Did you know that March is National Sleep Awareness Month?
This is a great opportunity to encourage you to prioritize your little ones’ sleep and take the steps to improve their sleep habits, and I’m going to tell you why that’s so important that it warrants an entire month dedicated to it!
As parents, we tend to get complacent about sleep, both for our kids and for ourselves. As soon as people announce that they have a baby on the way, we hear all of the, “Get ready to not sleep for years!” jokes, and we tend to accept those sleepless nights as the price of having kids. So when baby gets into the habit of waking up five times a night, we just try to shake it off and convince ourselves that it’ll pass eventually, and we’ll get back to sleeping once they’ve grown up. But sleep, as I tell my clients, is not a luxury! Babies don’t fight sleep because their systems need less of it than adults. On the contrary, they need a whole lot more! And today, I’d like to tell you exactly why that is.
Sleep is crucial for the development of a baby’s brain. During sleep, the brain processes and
consolidates information, helping to create new neural connections and pathways, which leads to
better retention of learned skills and abilities. This doesn’t just apply to nighttime sleep either. Babies
who take regular daytime naps show an increased ability to recall language, develop skills, and think
creatively over those who don’t. 1
2. PHYSICAL GROWTH
Not surprisingly, sleep is also essential for physical growth. During sleep, the body produces growth
hormone, (hGH) which stimulates tissue growth and repair. Even though the body appears relaxed when baby’s sleeping, there’s a whole lot going on inside! Cells in the cartilage called chondrocytes and cells in bones called osteoblasts receive signals from hGH to increase replication, which is a fancy way of explaining how bones grow longer, thicker, and stronger.2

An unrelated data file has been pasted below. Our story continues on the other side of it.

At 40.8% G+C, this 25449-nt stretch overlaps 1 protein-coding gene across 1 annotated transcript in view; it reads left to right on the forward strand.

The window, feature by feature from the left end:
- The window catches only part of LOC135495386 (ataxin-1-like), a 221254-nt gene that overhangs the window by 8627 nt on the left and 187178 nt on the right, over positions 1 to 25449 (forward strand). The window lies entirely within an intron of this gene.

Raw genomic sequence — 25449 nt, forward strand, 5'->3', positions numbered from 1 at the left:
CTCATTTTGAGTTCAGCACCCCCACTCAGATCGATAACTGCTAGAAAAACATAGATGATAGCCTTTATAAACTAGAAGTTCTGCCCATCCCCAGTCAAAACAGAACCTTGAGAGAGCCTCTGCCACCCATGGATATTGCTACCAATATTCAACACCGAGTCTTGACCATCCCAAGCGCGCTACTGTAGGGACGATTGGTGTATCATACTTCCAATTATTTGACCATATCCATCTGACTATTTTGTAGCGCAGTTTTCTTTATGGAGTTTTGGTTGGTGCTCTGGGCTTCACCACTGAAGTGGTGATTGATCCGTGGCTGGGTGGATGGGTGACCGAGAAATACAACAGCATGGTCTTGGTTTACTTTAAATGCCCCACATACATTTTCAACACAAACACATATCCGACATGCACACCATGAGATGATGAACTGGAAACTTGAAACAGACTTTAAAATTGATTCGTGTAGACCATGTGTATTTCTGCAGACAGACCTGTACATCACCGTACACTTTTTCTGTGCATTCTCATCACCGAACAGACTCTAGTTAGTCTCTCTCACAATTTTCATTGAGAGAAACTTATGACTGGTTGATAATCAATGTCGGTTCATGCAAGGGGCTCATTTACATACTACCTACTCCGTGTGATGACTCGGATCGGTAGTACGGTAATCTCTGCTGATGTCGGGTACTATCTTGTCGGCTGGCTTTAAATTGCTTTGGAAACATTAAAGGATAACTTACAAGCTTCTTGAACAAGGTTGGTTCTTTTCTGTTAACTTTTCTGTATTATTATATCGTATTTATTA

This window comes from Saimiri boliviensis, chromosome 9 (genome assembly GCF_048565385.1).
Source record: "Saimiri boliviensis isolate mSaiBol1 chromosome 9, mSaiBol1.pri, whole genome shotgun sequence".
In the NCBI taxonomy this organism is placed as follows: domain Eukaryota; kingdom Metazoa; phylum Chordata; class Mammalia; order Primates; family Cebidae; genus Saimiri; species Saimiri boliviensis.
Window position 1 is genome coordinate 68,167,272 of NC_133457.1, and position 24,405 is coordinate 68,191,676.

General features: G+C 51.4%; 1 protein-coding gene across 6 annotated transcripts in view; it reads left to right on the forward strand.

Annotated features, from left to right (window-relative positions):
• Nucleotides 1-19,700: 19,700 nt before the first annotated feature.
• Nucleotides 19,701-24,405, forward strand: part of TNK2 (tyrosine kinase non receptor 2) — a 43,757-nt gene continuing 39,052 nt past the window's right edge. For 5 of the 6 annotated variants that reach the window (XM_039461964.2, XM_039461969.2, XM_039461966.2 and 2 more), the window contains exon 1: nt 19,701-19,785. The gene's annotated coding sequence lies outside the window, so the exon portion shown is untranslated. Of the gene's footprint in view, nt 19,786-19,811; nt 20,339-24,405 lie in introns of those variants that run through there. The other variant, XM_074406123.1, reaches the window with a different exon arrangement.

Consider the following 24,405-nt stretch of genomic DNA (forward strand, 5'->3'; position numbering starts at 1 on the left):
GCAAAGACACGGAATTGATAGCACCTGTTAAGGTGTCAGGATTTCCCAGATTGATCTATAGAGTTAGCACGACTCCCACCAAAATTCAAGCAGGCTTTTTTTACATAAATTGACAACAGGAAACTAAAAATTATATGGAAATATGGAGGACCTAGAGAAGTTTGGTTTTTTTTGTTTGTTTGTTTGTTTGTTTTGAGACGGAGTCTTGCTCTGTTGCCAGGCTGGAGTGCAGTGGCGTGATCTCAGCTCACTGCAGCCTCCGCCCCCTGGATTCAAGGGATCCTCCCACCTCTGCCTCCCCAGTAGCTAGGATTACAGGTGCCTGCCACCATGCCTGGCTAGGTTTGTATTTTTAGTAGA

3. EMOTIONAL WELL BEING
Sleep is critical for emotional well-being. Babies who don’t get enough sleep are more likely to experience
mood swings, irritability, and have difficulty regulating their emotions. According to Dr. Dean Beebe, director of the neuropsychology program at Cincinnati Children’s Hospital Medical Center, “Inadequate sleep causes children to have problems regulating the ups and downs in their moods, leading to wider and more rapid reactions to relatively minor events. Children who don’t get enough sleep also don’t pay attention as well, are less likely to think before they act, and don’t seem able to solve problems as well.”
4. IMMUNE SYSTEM FUNCTION
Sleep helps to boost the immune system, helping babies (and adults as well) fight off infections and
illnesses. How? During sleep, your body produces and releases various types of immune cells such
as cytokines, T-cells, and natural killer (NK) cells. These cells are responsible for identifying and
targeting pathogens, such as viruses and bacteria, and initiating an immune response to eliminate
them. Adequate sleep ensures that your baby’s system is properly loaded with these essential
immune cells to fight off infections.
5. BETTER PARENT-CHILD RELATIONSHIPS
Finally, getting enough sleep can improve the quality of your relationship with your child. When your child is regularly getting the sleep they need, they are more likely to be cooperative, cheerful, and responsive. In turn, you’ll experience less conflict and frustration with your little one. I don’t think I’m overstating the case when I say that a happier, more well-behaved child is something we’re all striving towards, am I right? So, how can you help your child get more sleep? Well, here are five of the biggest changes you can make tonight to start helping your little one get the sleep they need.
● Establish a consistent bedtime routine that includes relaxing activities such as reading or
listening to music.
● Set a regular bedtime and wake-up time, even on weekends.
● Create a sleep-friendly environment by ensuring that your baby’s room is cool, dark, and
quiet. (White noise machines being a notable exception.)
● Avoid screens (TV, tablets, smartphones) before bedtime, as they can interfere with sleep.
● Encourage your child to engage in physical activity during the day, as this can help them
fall asleep more easily at night.
So happy Sleep Awareness Month, everyone! I know that most of you aren’t as obsessed with the
subject as I am, but I’m grateful that you’ve taken the time to learn a little more about what makes
sleep so important, and how you can help your little one get as much as they need. If I’ve helped you
accomplish that, I feel like I’ve done my part 🙂